It’s a heady sonic contrast of old and new, of the provincial and the universal— employing quintessentially British cultural staples to cast light upon the disturbing wave of anti-immigrant hysteria sweeping over much of the world’s geo-political landscape. “Abandon all reason/ Avoid all eye contact” Yorke warns. “Shoot the messengers.” The irony in that lyric is not lost; Radiohead’s music and progressive messages capture the zeitgeist found at the intersection of artistic authenticity and political discontent in 2016. To many, they are the messenger. In true Radiohead fashion, everything sounds gorgeously in its right place, yet all is most definitely not well.
Follow-up “Daydreaming” is wobbly, woozy and slightly surreal — a haunting ballad whose halcyon electronics, piano, and strings lend elegiac urgency to Yorke’s missives on environmental destruction. In the PT Anderson-directed video, the haggard singer meanders through a maze of man-made structures — houses, hospitals, parking garages, laundromats — strung together as if connected by magic doors (push/pulk, anyone?). “It’s too late, the damage is done” Yorke moans inside the walls. “This goes beyond me/ Beyond you.” Only when those doors lead outside — to an idyllic forest, a radiant beach, majestic snow-capped mountains — does the tempo quicken and the song’s melody find a purpose. The video ends with Yorke curled around a campfire in the depths of some primal, ice-encrusted cave, shivering but sheltered, no longer afraid. The image is subtle but the message evident: we are lost within glass and concrete, yet at home in the wilderness.
“Daydreaming’s” ephemeral sound and Anderson’s sumptuous 35mm shots conspire to create an atmosphere of waking reverie, one where the Yorke’s activism on climate change is rendered as powerfully and poetically as if you had dreamed it yourself. “We are of the earth/ To her we do atone/ The future is inside us/ It’s not somewhere else.” Yorke professes on “The Numbers,” a rich folk ballad draped in decaying tape loops, fluttering keys, and a chattering sea of voices that ultimately transforms into a classic protest song. “We call upon the people/ People have this power…Take back what is ours” intones Yorke as Greenwood’s string section thrusts to the fore, elevating the plea from pedestrian to majestic. Yorke once claimed he’d never write a song about global warming out of fear of it sounding maudlin, but “The Numbers” is as close to a populist anthem as he’s ever come.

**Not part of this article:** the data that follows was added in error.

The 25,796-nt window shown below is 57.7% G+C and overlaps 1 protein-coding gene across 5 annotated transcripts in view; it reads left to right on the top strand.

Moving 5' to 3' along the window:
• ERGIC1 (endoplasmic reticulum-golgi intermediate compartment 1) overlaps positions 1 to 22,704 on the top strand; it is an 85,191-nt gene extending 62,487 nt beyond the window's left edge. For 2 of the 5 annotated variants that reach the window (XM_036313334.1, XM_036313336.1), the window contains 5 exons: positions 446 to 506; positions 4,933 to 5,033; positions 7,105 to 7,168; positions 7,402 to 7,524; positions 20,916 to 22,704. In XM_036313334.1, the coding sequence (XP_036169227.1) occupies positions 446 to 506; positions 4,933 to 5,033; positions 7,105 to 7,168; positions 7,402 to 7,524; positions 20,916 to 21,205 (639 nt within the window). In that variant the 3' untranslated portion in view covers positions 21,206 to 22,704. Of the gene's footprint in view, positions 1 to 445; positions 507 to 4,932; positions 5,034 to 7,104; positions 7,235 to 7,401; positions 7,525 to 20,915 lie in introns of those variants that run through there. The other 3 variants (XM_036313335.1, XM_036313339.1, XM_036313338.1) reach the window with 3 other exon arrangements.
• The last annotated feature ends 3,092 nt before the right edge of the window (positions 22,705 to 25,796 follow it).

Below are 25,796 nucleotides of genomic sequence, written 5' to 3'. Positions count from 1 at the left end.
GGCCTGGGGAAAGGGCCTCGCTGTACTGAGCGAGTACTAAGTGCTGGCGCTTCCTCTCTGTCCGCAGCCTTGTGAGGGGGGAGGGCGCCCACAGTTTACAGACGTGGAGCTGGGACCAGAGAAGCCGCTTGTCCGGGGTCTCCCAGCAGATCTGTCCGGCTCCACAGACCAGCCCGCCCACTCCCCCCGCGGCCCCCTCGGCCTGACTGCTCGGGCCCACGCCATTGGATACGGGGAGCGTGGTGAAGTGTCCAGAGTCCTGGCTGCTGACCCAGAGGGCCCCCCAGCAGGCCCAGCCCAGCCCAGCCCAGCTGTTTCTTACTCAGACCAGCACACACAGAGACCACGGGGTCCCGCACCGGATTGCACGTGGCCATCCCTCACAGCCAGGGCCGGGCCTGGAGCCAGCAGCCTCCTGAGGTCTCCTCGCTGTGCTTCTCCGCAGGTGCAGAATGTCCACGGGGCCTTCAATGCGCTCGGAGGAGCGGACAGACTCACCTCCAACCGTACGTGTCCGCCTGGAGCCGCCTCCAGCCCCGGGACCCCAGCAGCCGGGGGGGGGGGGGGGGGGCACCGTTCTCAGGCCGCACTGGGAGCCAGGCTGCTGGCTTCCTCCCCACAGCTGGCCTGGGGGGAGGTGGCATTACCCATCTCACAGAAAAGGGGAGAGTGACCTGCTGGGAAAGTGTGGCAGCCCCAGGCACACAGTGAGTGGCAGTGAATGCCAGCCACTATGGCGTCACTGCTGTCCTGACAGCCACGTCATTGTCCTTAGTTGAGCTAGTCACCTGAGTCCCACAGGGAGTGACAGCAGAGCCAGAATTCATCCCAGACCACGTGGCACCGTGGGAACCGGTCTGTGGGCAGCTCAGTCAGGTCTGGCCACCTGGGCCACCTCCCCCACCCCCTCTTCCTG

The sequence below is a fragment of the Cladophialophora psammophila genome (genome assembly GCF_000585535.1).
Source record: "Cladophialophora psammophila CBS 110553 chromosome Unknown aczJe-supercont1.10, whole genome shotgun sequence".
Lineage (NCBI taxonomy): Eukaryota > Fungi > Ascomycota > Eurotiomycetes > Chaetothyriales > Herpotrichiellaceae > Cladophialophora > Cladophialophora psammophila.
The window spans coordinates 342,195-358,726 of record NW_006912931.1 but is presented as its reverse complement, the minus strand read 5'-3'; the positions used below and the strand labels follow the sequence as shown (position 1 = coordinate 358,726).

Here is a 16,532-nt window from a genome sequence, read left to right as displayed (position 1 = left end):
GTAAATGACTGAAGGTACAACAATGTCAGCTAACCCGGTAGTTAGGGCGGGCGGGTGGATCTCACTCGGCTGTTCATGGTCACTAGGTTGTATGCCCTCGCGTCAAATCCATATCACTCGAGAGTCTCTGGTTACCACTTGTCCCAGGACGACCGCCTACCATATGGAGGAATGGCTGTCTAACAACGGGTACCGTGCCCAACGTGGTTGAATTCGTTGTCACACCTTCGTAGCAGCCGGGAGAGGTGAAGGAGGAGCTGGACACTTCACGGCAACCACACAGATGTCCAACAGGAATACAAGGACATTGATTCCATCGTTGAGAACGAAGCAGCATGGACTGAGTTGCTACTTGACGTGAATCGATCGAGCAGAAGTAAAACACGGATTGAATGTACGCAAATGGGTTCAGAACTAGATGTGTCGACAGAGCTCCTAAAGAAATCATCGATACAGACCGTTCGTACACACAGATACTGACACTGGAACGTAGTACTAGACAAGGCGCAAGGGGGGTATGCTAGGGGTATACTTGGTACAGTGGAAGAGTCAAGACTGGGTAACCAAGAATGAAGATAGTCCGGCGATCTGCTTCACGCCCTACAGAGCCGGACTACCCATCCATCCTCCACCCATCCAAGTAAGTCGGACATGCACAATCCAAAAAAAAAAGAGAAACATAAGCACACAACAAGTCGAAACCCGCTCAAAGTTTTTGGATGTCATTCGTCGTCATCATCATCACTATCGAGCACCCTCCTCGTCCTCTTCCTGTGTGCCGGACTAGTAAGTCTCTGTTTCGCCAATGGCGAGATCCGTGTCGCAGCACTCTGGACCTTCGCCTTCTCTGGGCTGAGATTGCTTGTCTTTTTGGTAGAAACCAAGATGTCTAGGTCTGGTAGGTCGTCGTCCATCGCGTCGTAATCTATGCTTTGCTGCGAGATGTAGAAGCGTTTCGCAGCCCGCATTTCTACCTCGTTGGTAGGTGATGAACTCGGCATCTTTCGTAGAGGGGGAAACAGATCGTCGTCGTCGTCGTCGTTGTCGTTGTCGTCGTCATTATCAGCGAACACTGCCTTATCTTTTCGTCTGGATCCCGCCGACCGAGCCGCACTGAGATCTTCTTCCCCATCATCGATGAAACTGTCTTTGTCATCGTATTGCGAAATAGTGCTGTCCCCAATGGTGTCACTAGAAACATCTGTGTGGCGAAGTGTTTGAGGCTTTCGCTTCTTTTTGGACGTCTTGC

One of A Moon Shaped Pool’s greatest triumphs is that of scale — the way anxiety over the earth’s crises so seamlessly mirrors Yorke’s private doubts and fears. Most of A Moon Shaped Pool’s songs were written a few years ago, but that doesn’t stop them from striking emotional nerves Yorke laid bare in late 2015 when he and Rachel Owen, the mother of his children, separated after two decades together. On two of the album’s most intimate tracks “Desert Island Disk” and “Glass Eyes”, he oscillates between crippling indecision (“Hey it’s me/ I just got off the train/ Should I turn around?/ Buy another ticket/ Panic is coming on strong/ So cold, from the inside out”) to profound liberation: (“Now as I go upon my way/The wind rushing round my open heart/ An open ravine/ Totally alive/ Totally released.”) We may never know Yorke’s whole truth, save that he is deeply affected by the event. At the end of “Daydreaming,” the 47-year old singer repeatedly utters “Half of my life” (he was with Owen for 23 years) although even that phrase is detectable only when playing the track backwards and sped up. Even Yorke’s disclosures come shrouded in a veil of secrecy.